The Pasco County Commission is taking aim at businesses that sell vehicles, but don’t follow the county’s rules.
The county board held a public hearing on Feb. 22 to discuss a proposed six-month moratorium on the opening or establishment of new and used car, truck and van sales businesses.
The moratorium is not aimed at businesses that are playing by the county’s rules, Commission Chairwoman Kathryn Starkey said. In fact, there are exceptions within the moratorium that protect those businesses.
The idea is to rein in businesses that have been opening without following the proper protocols, or doing business without regard to the county’s regulations.
The board is scheduled to hold a second and final public hearing on the issue and vote on the proposed ordinance at its March 8 meeting, in the Historic Pasco County Courthouse in Dade City.
During the 180-day pause, county staff will study the issues and to draft appropriate regulations to address concerns raised regarding these types of businesses.
In seeking action on the issue during past county board meetings, Starkey has specifically mentioned safety hazards posed by these types of businesses that are crowding too much inventory on their lots.
The county’s code enforcement department also has investigated various complaints relating to this issue.
No one from the public spoke in opposition of the potential moratorium.
Starkey said she’d heard from people in the vehicle sales industry and that a stakeholder meeting will be held.
“We will include both used car dealer representation and new car dealer representation,” Starkey said.
Commissioner Jack Mariano, however, raised some concerns.
“I know how this all started was the used car dealerships, up and down, especially on (U.S.) 19,” Mariano said.
He said he knows there are businesses that have defied the system and that has been an ongoing problem.
The focus should be on fixing that, Mariano said.
But he voiced doubts about the proposed moratorium.
“Right now, you’ve got one dealer, in particular, that’s got a $50 million investment scheduled to open,” Mariano said, noting he doesn’t want the county to do anything that could jeopardize that.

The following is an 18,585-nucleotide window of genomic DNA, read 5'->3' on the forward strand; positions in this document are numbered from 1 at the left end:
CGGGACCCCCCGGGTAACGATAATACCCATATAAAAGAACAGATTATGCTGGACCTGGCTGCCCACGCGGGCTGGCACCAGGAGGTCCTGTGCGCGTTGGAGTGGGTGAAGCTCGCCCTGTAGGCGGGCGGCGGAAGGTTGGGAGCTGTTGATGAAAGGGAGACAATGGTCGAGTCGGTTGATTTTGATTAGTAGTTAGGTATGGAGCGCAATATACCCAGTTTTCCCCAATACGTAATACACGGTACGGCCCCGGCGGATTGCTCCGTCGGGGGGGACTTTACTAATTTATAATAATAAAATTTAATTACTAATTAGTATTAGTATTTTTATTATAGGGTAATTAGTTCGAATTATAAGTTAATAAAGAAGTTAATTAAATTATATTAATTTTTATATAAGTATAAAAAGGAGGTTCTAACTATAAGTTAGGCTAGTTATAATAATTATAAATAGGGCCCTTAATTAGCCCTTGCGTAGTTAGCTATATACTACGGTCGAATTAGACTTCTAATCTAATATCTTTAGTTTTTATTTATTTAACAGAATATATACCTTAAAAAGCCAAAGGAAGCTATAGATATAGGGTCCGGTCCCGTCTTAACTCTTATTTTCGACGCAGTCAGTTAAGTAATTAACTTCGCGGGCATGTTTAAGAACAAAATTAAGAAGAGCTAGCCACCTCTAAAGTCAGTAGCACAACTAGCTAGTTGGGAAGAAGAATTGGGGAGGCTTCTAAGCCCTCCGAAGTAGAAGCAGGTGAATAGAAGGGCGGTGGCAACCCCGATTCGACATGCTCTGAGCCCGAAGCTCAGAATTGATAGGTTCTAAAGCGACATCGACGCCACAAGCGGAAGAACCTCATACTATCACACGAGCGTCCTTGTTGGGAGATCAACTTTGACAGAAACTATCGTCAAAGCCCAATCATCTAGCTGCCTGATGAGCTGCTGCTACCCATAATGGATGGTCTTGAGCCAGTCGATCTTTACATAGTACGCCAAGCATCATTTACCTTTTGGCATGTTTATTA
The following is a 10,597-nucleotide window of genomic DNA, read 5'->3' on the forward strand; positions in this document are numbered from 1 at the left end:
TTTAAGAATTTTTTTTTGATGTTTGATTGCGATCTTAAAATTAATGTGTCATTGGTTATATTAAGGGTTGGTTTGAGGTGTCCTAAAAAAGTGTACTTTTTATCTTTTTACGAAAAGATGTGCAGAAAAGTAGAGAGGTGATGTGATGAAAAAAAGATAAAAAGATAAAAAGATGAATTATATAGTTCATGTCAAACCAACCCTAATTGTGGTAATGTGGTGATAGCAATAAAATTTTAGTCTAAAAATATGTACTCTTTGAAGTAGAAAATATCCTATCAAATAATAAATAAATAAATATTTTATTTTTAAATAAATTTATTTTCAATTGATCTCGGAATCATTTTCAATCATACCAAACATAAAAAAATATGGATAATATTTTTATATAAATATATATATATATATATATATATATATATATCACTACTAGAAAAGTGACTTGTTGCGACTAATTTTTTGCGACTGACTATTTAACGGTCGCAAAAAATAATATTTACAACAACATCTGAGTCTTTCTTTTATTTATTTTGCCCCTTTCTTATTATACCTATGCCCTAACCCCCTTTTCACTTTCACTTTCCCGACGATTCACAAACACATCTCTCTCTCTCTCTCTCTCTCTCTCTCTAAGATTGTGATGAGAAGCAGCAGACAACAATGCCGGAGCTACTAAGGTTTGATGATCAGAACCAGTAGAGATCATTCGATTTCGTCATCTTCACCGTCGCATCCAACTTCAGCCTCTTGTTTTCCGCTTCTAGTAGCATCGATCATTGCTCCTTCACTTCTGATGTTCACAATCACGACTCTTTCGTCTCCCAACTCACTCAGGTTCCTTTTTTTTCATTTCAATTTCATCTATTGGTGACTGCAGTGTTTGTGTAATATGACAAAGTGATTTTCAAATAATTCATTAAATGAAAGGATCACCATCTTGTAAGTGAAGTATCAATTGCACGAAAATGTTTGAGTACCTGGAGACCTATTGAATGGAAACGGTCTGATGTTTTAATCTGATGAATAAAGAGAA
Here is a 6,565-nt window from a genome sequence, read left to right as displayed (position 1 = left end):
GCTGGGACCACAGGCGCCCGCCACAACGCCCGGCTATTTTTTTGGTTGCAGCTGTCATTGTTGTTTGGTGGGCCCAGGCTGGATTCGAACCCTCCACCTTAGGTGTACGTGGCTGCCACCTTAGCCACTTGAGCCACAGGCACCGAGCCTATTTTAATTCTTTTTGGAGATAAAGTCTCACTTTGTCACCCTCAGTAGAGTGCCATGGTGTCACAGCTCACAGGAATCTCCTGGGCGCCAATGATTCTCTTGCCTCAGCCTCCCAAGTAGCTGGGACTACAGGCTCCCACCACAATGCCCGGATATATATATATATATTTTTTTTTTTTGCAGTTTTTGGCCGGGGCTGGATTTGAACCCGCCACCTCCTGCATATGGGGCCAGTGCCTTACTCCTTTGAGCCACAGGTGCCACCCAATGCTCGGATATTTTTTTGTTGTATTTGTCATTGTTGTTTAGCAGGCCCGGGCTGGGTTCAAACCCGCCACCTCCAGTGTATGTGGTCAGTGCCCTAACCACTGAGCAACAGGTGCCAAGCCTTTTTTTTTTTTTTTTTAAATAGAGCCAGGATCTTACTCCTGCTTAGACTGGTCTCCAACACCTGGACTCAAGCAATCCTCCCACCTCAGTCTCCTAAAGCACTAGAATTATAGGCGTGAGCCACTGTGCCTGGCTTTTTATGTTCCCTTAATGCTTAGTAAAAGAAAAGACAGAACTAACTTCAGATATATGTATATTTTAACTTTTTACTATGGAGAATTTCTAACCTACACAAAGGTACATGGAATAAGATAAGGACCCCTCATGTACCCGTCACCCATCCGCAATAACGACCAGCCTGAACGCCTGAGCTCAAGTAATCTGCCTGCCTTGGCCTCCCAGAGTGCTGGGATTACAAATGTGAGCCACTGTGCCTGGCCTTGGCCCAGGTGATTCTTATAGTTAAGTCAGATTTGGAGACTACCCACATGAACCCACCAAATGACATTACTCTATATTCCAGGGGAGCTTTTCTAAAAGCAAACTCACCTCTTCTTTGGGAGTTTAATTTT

“You’re going to affect a business that brings tremendous tax base,” Mariano said.
Starkey said the proposed moratorium will not affect that dealer or any dealer that is playing by the county’s rules.
Mariano said he’s worried about the impact that the moratorium could have on the county’s image. He said it could create the impression that Pasco isn’t a good place to do business.
He noted that he’d been talking to people in the industry recently and, “everyone I’m talking to is afraid of what we’re doing here.
“The image that’s out here is putting us in a dangerous position,” Mariano said.
Starkey, however, said the moratorium is a good thing for businesses that are following the county’s regulations.
They’re put at a disadvantage she said, when they spend the money to abide by the county’s rules and their competitors don’t.
Senior Assistant County Attorney Elizabeth Blair said the proposed moratorium has an exception for “vehicle sale businesses that have an approved site plan and are operating in accordance with the approved site plan, and any county-approved amendments to that approved site plan.”
In essence, according to Blair, the moratorium “does not stop any good actor from operating their business, from opening their business, as long as they have an approved site plan, which is part of the process.”
“It was crafted in a way where only the bad actors are being stopped from going down the street and opening up a business that they shouldn’t be opening,” Blair added.
She also told Mariano that there’s no legal distinction between new and used inventory because the impacts of the dealership are the same, regardless of the status of the vehicle.
Published March 02, 2022